skip to main content
OSTI.GOV title logo U.S. Department of Energy
Office of Scientific and Technical Information

Title: Public Utility Regulatory Policies Act of 1978: Natural Gas Rate Design Study

Abstract

First, the comments on May 3, 1979 Notice of Inquiry of DOE relating to the Gas Utility Rate Design Study Required by Section 306 of PURPA are presented. Then, comments on the following are included: (1) ICF Gas Utility Model, Gas Utility Model Data Outputs, Scenario Design; (2) Interim Model Development Report with Example Case Illustrations; (3) Interim Report on Simulation of Seven Rate Forms; (4) Methodology for Assessing the Impacts of Alternative Rate Designs on Industrial Energy Use; (5) Simulation of Marginal-Cost-Based Natural Gas Rates; and (6) Preliminary Discussion Draft of the Gas Rate Design Study. Among the most frequent comments expressed were the following: (a) the public should be given the opportunity to review the final report prior to its submission to Congress; (b) results based on a single computer model of only four hypothetical utility situations cannot be used for policy-making purposes for individual companies or the entire gas industry; (c) there has been an unobjective treatment of traditional and economic cost rate structures; the practical difficulties and potential detrimental consequences of economic cost rates are not fully disclosed; and (d) it is erroneous to assume that end users, particularly residential customers, are influenced by price signalsmore » in the rate structure, as opposed to the total bill.« less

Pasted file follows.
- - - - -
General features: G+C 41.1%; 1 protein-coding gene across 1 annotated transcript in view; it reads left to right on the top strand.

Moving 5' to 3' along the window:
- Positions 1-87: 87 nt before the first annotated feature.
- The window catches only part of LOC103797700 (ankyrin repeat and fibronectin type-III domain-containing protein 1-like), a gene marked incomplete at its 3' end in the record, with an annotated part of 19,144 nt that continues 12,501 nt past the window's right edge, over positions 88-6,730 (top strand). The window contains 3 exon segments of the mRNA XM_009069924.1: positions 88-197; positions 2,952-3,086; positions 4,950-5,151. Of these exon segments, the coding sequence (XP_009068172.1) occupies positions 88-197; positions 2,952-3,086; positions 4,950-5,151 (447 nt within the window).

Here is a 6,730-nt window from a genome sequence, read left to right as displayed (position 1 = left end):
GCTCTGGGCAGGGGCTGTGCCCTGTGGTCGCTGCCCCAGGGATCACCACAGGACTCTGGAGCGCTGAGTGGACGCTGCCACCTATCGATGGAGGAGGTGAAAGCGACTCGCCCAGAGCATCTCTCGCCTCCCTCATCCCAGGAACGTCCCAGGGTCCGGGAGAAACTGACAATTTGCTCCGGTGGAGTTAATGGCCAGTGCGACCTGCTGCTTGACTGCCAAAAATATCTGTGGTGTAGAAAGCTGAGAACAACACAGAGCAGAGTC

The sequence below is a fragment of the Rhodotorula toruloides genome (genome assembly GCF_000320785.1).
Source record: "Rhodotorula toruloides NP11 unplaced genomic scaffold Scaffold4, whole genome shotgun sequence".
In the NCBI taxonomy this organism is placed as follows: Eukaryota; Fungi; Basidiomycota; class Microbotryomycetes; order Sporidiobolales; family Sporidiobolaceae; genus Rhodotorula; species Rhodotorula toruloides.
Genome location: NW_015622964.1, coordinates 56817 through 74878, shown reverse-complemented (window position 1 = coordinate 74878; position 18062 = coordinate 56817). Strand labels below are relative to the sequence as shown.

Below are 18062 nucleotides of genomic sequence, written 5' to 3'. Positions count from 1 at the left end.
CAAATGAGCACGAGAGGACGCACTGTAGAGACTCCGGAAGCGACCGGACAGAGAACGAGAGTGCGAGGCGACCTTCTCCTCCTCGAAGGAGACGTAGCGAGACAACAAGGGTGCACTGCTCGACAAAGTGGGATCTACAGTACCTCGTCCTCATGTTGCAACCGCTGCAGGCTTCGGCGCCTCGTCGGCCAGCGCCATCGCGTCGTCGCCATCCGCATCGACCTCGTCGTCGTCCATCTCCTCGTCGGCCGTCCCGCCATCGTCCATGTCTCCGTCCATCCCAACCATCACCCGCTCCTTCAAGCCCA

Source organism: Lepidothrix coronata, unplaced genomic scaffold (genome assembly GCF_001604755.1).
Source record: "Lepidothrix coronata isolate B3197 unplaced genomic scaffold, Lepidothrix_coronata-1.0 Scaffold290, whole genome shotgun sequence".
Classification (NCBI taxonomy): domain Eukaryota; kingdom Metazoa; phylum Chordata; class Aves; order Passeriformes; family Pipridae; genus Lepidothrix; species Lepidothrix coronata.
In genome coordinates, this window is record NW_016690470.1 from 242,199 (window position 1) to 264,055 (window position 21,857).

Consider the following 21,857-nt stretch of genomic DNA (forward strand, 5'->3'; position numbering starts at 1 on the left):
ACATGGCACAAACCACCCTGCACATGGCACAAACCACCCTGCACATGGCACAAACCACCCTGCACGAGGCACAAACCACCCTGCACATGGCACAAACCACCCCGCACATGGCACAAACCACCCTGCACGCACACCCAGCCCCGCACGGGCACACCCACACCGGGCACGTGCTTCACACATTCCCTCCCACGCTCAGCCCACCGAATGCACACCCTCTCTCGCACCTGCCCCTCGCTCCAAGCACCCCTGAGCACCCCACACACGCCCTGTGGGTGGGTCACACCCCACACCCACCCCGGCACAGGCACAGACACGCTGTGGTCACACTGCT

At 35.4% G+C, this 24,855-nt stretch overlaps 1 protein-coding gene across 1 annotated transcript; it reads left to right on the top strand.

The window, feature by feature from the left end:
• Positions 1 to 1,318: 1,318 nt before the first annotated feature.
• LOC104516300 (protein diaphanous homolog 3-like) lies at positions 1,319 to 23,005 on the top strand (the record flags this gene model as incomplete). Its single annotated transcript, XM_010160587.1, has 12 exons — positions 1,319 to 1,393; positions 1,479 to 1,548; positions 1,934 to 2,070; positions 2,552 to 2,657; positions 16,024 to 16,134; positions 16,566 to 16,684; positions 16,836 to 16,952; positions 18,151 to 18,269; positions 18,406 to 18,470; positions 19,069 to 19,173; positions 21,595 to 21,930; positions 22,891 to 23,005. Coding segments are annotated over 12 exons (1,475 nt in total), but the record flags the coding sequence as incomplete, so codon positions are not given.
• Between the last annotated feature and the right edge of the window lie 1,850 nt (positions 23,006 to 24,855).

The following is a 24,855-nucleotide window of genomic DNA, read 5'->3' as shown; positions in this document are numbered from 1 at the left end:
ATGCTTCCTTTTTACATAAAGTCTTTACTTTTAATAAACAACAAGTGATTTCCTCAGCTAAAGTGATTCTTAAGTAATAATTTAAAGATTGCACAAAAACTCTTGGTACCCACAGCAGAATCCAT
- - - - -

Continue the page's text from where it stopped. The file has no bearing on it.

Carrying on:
Publication Date:
Research Org.:
Department of Energy, Washington, DC (USA). Economic Regulatory Administration
OSTI Identifier:
5245935
Report Number(s):
DOE/RG-0035/2
Resource Type:
Technical Report
Country of Publication:
United States
Language:
English
Subject:
29 ENERGY PLANNING, POLICY AND ECONOMY; 03 NATURAL GAS; GAS UTILITIES; RATE STRUCTURE; NATURAL GAS; REGULATIONS; PUBLIC UTILITY REGULATORY POLICIES ACT; DESIGN; EVALUATION; ENERGY SOURCES; FLUIDS; FOSSIL FUELS; FUEL GAS; FUELS; GAS FUELS; GASES; LAWS; NATIONAL ENERGY ACT; PUBLIC UTILITIES; 294003* - Energy Planning & Policy- Natural Gas; 293000 - Energy Planning & Policy- Policy, Legislation, & Regulation; 031000 - Natural Gas- Legislation & Regulations

Citation Formats

None. Public Utility Regulatory Policies Act of 1978: Natural Gas Rate Design Study. United States: N. p., 1980. Web. doi:10.2172/5245935.
None. Public Utility Regulatory Policies Act of 1978: Natural Gas Rate Design Study. United States. doi:10.2172/5245935.
None. 1980. "Public Utility Regulatory Policies Act of 1978: Natural Gas Rate Design Study". United States. doi:10.2172/5245935. https://www.osti.gov/servlets/purl/5245935.
@article{osti_5245935,
title = {Public Utility Regulatory Policies Act of 1978: Natural Gas Rate Design Study},
author = {None},